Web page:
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Awake fiberoptic intubation (AFOI) is a recommended technique for anticipated difficult airway. An ideal regime should provide patient comfort, cooperation, amnesia, hemodynamic stability, and blunt airway reflexes and maintain a patent airway with spontaneous ventilation. The aim of our study was to compare intubation conditions between dexmedetomidine and fentanyl–midazolam combination during AFOI.
This prospective, randomized study was conducted on a total of sixty patients of the American Society of Anesthesiologists physical status I and II of either sex, in the age group of 18–60 years having predicted difficult intubation undergoing elective surgeries and the patients were allocated to two groups of thirty patients each. After premedication and topicalization of airways, dexmedetomidine group (Group I, n = 30) received dexmedetomidine 1 μg/kg over 10 min and midazolam–fentanyl group (Group II, n = 30) received fentanyl 2 μg/kg plus midazolam 0.02 mg/kg over 10 min. Adequacy of intubation condition was evaluated by cough score and postintubation score. Incidence of desaturation, hemodynamic changes, and sedation using Ramsay sedation scale were noted and compared between two groups.
The demographic characteristics were comparable in the two groups (P > 0.05). The mean Ramsay sedation score in Group I was 3.13 ± 0.937 and Group II was 3.16 ± 0.949, and the comparison between two groups was statistically insignificant (P = 0.891). Cough scores and postintubation scores were favorable in dexmedetomidine group than midazolam–fentanyl group and were statistically significant with P < 0.001 and 0.0001, respectively. Group I also showed better hemodynamics and less episodes of desaturation than Group II.
Dexmedetomidine is more effective than midazolam–fentanyl during AFOI, as it provides better intubation condition, hemodynamic stability, and preservation of airway and spontaneous ventilation.
Predicted difficult airway has always been challenging for the anesthesiologist, and awake fiberoptic intubation (AFOI) has been accepted as one of the best techniques for its management. Difficult airway scenarios arise in various clinical syndromes, head and neck malignancies, trauma, and previous failed intubation attempts, and hence, adequate preparation is needed to prevent any airway compromise. AFOI is practiced for these recognized difficult airway conditions, and it needs expertise on the part of the anesthesiologist to master the technique and allay the anxiety and discomfort of the patient. AFOI is also known to cause the sympathetic response in the patients.[2,3] Hence, a sedative agent which allays anxiety and discomfort of the patient and decreases the sympathetic response without causing respiratory depression is ideal for such situations. Various drugs have been used previously such as benzodiazepines, opioids, and propofol. These drugs cause sedation, amnesia, and attenuate the hemodynamic response. However, they are known to cause respiratory depression and hence hypoxemia.[4,5] Dexmedetomidine, a selective α2 agonist, has been recently tried for AFOI and provides both sedation and analgesia without causing respiratory depression or airway compromise.[6,7,8] Hence, this study was undertaken to compare the effectiveness of dexmedetomidine and fentanyl plus midazolam combination for evaluating intubating condition during AFOI.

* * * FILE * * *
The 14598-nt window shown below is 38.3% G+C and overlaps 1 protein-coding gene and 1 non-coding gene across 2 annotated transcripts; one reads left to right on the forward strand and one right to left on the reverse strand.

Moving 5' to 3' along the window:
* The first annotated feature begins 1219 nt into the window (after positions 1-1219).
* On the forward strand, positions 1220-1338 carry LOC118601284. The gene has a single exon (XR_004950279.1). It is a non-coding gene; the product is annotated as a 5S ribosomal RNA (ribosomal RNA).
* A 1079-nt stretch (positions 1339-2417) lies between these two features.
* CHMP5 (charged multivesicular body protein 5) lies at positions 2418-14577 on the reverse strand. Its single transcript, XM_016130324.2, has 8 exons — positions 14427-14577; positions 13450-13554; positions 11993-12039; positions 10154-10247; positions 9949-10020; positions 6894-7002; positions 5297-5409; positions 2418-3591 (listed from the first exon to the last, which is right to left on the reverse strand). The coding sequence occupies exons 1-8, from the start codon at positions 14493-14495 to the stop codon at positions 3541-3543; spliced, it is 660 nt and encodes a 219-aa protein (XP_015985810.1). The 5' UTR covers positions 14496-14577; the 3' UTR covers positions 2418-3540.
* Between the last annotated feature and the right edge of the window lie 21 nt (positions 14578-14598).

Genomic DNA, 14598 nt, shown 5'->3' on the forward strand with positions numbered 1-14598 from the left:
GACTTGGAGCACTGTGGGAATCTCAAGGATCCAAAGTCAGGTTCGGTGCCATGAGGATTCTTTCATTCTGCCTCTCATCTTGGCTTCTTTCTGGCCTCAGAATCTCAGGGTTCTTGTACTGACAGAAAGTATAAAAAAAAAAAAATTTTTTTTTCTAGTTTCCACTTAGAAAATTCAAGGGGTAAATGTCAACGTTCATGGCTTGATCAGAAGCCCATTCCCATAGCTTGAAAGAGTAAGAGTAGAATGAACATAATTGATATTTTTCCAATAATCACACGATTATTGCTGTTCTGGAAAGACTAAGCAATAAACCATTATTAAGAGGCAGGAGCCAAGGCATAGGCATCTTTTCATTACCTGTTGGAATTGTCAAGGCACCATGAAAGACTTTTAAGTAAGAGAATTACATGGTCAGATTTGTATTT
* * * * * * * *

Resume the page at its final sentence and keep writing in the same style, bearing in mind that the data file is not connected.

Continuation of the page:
This prospective, randomized study was conducted in a tertiary care hospital for a period of 2 years from July 2015 to June 2017. A total of sixty patients of the American Society of Anesthesiologists (ASA) physical status (PS) I and II of either sex, in the age group 18–60 years having predicted difficult intubation undergoing elective surgeries were allocated using computer-generated randomization list into two groups of thirty patients each after taking written informed consent and approval from the institutional review board. Uncooperative patients, pregnant patients, patients with age below 18 years and allergy to drugs used, patients requiring emergency surgery, and patients with coagulopathies were excluded from the study. Tablet ranitidine 150 mg and tablet ondansetron 4 mg were given as premedication 2 h before surgery. A patient was shifted to operating room on trolley, and baseline monitors such as electrocardiogram, noninvasive blood pressure, and oxygen saturation (SpO2) were connected after securing wide bore (18 G) cannula. Puffs of 10% lidocaine were sprayed over tongue and hypopharynx after nebulization with 2% lidocaine 4 ml (80 mg) given for topicalization. Lidocaine jelly and xylometazoline nasal drops were applied to both the nostrils. After that, dexmedetomidine (1 μg/kg over 10 min) in Group I and fentanyl (2 μg/kg over 10 min) plus midazolam 0.02 mg/kg in Group II were infused according to the subjects inclusion number. Bronchoscope was loaded with appropriate size cuffed polyvinyl chloride endotracheal tube after proper lubrication. Ramsay sedation score (RSS) was used to assess the sedation at the end of study drug infusion as follows: